Hillary Clinton said Tuesday that she was not surprised by Democratic challenger Bernie Sanders’ recent surge in polls, adding that running for president should not easy.
“This is going to be competitive. It should be competitive,” she told reporters in Iowa ahead of the first national television interview of her second presidential campaign. “The more the better.”
Sanders, a senator from Vermont, has been attracting large crowds as he travels to early voting states and liberal cities across the country. Clinton, the Democratic front-runner, has so far declined to engage directly with her challenger, saying she’ll leave it up to the voters.
Clinton spoke at the Iowa City Public Library in Iowa City, a Democratic stronghold that she hopes to win in the state’s critical caucuses in February 2016. She also took questions from the audience after facing criticism in recent days for limiting public and press access to her.
After facing criticism for keeping reporters behind a rope line during a July 4 parade, Clinton cracked a joke about the incident. “Is that the equivalent of a rope we have up there? I think it should come down. I don't want anybody to stress," she said, instructing an aide to take down the barrier between her and the press.
Getting a bit reflective, Clinton called the 2016 campaign “my last rodeo” and vowed to work to build the Democratic Party in Washington and across the country to outlive her time in public office. Clinton marveled when she realized that, if her presidential run were successful and she won re-election, she would not retire until 2025. “Golly,” she said as she worked the math out in her head.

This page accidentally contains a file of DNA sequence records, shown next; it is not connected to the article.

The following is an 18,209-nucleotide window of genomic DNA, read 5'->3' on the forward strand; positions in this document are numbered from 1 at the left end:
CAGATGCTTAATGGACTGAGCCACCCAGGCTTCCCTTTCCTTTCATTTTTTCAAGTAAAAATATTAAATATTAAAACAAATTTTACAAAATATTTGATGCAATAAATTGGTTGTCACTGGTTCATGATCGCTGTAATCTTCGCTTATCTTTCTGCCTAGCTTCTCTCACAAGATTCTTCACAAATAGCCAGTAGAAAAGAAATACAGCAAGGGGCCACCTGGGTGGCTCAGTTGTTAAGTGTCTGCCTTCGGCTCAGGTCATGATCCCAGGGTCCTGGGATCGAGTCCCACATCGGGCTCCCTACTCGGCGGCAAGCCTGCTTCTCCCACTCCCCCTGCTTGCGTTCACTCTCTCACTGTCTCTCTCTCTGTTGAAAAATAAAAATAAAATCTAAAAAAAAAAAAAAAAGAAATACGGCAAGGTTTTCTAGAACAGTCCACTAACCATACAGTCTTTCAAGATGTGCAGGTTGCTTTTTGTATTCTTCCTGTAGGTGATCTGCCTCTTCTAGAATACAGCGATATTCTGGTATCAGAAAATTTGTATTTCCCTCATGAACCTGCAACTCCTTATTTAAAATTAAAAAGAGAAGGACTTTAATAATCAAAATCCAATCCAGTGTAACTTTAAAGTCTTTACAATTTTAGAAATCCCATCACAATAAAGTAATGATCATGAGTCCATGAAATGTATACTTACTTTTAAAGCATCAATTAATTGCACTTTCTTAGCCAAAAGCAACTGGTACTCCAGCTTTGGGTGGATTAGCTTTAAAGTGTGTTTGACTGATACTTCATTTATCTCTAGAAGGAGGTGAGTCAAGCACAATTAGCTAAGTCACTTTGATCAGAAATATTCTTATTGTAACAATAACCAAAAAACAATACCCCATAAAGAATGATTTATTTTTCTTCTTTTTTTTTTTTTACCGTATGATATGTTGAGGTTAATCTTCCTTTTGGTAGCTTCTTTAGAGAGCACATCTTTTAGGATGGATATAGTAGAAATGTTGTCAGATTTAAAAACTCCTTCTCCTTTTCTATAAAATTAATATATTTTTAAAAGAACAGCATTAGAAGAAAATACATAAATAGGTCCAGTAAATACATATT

Clinton seemed to acknowledge that Democrats lack a deep pool of national talent, a fact some have blamed on her freezing out competition in the Democratic primary. “I believe that we can leave the country in good shape for the future and we can get a deep bench,” she said.
And she vowed to whip Democrats into shape for midterm elections, which tend to favor the GOP thanks to higher Republican voter turnout. "They know the importance of midterm elections because they show up, and we don’t,” she said of Democrats.
During her remarks, Clinton took the opportunity to discuss immigration reform, an issue that she has so far discussed mainly in front of Latino audiences. “I’m going to make this a big issue in the campaign. I’m going to talk about it like I talked about it here, and I’ll talk about it everywhere, because I want people who vote for me to know they're voting for comprehensive immigration reform,” she said.
Many of Clinton's Republican opponents, she continued, are trying to “demean immigrants, insult immigrants, cast aspersion on immigrants.” And their plans for immigration reform would relegate migrants to “second-class status,” Clinton added.
Clinton also weighed in on the debt crisis in Greece, calling the issue “a tragedy.” Clinton said she hoped for a resolution that “keeps Greece in the eurozone and keeps Europe united."
She declined to take a stance on the marathon negotiations with Iran over its nuclear program, however, saying it would be inappropriate to comment while the talks continue. She reiterated that any deal "needs to be full transparency, disclosure and verifiable inspections going forward."
Clinton also warned that the fight over Obamacare is not over, despite the recent Supreme Court ruling upholding a key pillar of the law. "If a Republican is elected president, that will be the end of the Affordable Care Act,” she said.